In contrast to the budget squabbles, lawmakers approved — with but a single dissenting vote — landmark education reforms that U.S. Education Secretary Arne Duncan called "truly remarkable."
Under the legislation, signed by Quinn in mid-June, teacher performance —measured in part by student achievement — will count in deciding layoffs and job assignments, not just seniority. The product of lengthy negotiations between school administrators, teachers’ unions and education reform groups, the measure also makes firing bad teachers easier, tenure tougher to get, and teacher strikes more difficult.
The workers’ compensation overhaul also was a bipartisan effort, at least in the Senate, but garnered only one Republican vote in the House. Sponsors said the proposal would save Illinois companies some $500 million to $700 million in workers’ comp costs, largely by cutting by 30 percent the fees paid to doctors and hospitals for treating injured workers. The bill also would allow employers to set up doctors’ networks, set guidelines for determining the severity of an injury, limit awards for carpal tunnel syndrome and strengthen standards for the arbitrators who hear claims.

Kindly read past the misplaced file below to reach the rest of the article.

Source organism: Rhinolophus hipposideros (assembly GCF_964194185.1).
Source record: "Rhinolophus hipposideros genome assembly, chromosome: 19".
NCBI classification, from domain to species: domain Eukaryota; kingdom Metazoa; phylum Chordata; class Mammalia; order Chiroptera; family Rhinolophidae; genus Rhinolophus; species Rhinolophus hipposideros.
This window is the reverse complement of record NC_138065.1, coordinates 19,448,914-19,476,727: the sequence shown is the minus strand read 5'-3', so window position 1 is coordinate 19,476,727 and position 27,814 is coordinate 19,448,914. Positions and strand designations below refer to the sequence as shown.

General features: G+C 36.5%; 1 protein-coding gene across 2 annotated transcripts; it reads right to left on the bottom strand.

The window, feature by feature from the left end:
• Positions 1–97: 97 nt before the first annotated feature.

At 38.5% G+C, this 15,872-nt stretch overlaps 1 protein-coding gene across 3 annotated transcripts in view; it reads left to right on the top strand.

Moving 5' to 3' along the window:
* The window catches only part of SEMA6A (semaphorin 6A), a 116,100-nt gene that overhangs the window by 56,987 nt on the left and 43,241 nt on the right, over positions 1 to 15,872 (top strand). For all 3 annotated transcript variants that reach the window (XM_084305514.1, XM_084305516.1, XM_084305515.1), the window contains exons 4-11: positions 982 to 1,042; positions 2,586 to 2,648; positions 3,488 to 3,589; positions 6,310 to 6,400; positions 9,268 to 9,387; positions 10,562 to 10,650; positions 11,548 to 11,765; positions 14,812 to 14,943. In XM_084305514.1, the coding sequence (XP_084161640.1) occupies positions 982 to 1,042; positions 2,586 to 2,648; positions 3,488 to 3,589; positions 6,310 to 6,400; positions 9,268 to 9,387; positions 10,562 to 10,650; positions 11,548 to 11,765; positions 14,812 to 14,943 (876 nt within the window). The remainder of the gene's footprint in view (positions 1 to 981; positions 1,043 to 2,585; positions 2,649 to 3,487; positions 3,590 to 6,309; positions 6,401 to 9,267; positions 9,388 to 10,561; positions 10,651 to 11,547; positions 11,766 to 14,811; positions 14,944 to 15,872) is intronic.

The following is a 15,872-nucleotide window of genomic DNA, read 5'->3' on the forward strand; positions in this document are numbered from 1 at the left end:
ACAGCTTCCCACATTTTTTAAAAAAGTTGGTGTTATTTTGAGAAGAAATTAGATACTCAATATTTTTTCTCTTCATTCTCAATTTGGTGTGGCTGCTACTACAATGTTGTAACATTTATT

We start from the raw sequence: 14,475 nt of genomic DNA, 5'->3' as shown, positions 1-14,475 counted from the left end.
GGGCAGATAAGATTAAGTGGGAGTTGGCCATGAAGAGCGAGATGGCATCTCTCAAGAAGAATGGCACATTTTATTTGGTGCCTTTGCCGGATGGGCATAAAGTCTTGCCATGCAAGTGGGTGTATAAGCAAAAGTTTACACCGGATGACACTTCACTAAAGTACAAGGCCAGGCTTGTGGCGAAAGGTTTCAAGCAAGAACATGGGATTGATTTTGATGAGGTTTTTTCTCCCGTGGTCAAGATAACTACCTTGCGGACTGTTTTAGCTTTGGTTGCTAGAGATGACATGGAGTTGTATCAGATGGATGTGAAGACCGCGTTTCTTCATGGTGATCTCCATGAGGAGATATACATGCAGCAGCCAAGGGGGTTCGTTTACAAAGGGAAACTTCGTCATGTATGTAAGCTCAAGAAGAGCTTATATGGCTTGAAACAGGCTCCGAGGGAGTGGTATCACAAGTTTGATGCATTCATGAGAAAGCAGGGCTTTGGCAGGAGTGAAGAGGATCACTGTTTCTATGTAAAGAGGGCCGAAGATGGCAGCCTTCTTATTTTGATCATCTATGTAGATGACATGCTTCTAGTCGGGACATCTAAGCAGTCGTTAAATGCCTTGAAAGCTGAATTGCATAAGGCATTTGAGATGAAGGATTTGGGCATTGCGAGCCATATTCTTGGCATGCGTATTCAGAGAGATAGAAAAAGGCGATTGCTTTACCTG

But the measure does not cover the employer community’s top concern: tying injury claims more closely to the workplace, causing some business groups and most House Republicans to dismiss the reforms.
Mindful that half a loaf is better than nothing, though, Senate Minority Leader Christine Radogno and Illinois Manufacturers Association President Greg Baise backed the bill. Some Democrats, meanwhile, suggested that House Republican opposition reflected the significant campaign contributions to caucus coffers over the years by the Illinois State Medical Society.
The utility measure, sought by Commonwealth Edison and Ameren, would increase electric rates 2.5 percent annually through 2014 to generate $3 billion for a 10-year plan to upgrade the electric grid, including installing new technology that would help consumers manage their power usage more closely.
Despite opposition from Attorney General Lisa Madigan, the Citizens Utility Board and other watchdog groups, and a veto threat from Quinn, the proposal cleared the House with 34 Republican and 33 Democratic votes, then garnered 12 GOP and 19 Democratic votes in the Senate.
In similar fashion, lawmakers from both parties teamed to approve a sweeping measure to authorize five new casinos, including one in Chicago, to permit existing casinos to expand and to allow slot machines at six horseracing tracks, two Chicago airports and the Illinois State Fairgrounds. Forty-four Democrats and 21 Republicans voted for the plan in the House, and six Republicans joined 24 Democrats to provide the 30 votes needed in the Senate.
Both the electric bill and the gambling legislation faced considerable opposition, of course. But whether pro or con on a particular issue, Illinois citizens should be heartened by the bipartisan approach that seems to be in vogue in the Statehouse these days.
Lawmakers approved — with but a single dissenting vote — landmark education reforms.
Charles N. Wheeler III is director of the Public Affairs Reporting program at the University of Illinois Springfield.
Illinois Issues, July/August 2011